Mapping the Neural Circuits that Guide Worms to Reproduce
At one time in his life, Robert W. Fernandez was merely curious and observant about human nature and the different ways we behave, with no easy outlet for deeper academic pursuits. Fernandez had come to the United States during childhood as an undocumented immigrant, and he recalls he and his family having to face more immediate daily concerns. But as he worked to put himself through school, first at community college and then at the City University of New York (CUNY), Fernandez began to find opportunities that would set him on the path to a research career in neuroscience.
That path involved the completion of a doctoral degree at Yale University under the mentorship of biochemist Michael R. Koelle, followed by his current postdoctoral appointment at Columbia University in the lab of neuroscientist Oliver Hobert. In addition to his scientific research, Fernandez is the co-founder of Científico Latino, an organization that seeks to grow the pipeline of underrepresented students in the sciences.
Now in his second year as a Junior Fellow with the Simons Society of Fellows, Fernandez recently discussed both his scientific and his volunteer work with me. Our conversation has been edited for clarity.
What originally sparked your interest in neuroscience?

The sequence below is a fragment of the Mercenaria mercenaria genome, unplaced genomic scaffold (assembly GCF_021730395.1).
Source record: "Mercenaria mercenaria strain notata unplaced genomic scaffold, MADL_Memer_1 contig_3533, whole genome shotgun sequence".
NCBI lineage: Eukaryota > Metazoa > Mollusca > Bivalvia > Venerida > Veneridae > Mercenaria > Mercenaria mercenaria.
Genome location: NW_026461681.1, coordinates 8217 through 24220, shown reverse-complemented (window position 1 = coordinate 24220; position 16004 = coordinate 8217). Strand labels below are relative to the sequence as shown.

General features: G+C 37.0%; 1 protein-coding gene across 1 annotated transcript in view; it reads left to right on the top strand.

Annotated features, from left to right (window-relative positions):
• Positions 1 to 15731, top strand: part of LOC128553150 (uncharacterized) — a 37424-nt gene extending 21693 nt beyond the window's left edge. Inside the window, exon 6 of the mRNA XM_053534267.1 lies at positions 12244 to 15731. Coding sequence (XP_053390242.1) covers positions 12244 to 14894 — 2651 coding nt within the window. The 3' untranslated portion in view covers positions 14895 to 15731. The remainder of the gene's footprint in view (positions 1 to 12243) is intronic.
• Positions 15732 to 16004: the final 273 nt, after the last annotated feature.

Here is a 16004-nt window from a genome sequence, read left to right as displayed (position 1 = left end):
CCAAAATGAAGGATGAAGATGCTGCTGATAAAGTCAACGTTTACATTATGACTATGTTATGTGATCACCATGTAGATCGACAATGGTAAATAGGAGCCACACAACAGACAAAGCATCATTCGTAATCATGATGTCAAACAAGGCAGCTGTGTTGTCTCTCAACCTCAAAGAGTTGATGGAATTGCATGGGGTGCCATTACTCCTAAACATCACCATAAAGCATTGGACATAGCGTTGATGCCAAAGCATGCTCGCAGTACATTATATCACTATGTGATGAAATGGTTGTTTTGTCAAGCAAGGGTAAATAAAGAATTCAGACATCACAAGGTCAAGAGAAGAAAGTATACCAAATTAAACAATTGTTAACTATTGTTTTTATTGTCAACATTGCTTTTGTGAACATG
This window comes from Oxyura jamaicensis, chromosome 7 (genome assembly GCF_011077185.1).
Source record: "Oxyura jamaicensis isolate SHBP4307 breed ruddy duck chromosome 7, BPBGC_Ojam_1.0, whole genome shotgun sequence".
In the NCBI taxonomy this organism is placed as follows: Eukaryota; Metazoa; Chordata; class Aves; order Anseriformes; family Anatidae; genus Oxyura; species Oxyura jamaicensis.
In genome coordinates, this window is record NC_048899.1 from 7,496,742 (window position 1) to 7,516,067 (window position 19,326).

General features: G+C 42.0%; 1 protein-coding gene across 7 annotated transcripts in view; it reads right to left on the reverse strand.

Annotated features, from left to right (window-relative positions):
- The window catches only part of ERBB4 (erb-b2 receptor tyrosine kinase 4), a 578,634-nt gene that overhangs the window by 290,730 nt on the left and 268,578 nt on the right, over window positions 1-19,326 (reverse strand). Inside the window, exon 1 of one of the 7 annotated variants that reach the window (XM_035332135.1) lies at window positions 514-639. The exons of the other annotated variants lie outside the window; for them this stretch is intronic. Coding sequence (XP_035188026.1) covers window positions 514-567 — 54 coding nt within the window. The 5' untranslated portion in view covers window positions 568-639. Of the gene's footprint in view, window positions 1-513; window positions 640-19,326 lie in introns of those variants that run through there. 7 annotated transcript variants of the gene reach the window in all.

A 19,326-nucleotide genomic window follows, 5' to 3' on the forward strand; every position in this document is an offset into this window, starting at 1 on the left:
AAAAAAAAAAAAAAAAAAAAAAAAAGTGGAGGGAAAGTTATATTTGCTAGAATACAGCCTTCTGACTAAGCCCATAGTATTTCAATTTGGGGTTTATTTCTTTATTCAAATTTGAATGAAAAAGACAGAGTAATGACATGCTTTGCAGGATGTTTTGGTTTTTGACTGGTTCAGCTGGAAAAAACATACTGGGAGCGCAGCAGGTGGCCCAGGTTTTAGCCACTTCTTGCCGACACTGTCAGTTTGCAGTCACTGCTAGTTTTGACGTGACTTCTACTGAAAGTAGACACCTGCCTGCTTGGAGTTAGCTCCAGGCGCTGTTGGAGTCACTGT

Growing up I was interested in questions related to our individuality, such as what makes us choose one path over another. But it was hard to study those questions in any great detail. Throughout my childhood and early on during college I had no opportunities to gain research experience; outside of classes, most of my time was spent working in a deli to help pay for school.
I originally enrolled in community college to study business administration. After two years, I moved to York College — part of CUNY — and shifted my studies to biotechnology. While at York I was given my first opportunity for research experience: to work in the lab of biology professor Anne F. Simon. She soon became one of my first mentors.
In Dr. Simon’s lab, we studied the neuroscience behind the social behavior of fruit flies. Previous research had shown that fruit flies exposed to other fruit flies that are experiencing stress may have shorter life spans. In our research, we studied the chemical mechanisms that help fruit flies learn to avoid this type of stressful social contact. This was my first chance to study the sorts of behavioral questions that had fascinated me since childhood. From that moment, I was hooked.
Tell us about your doctoral work.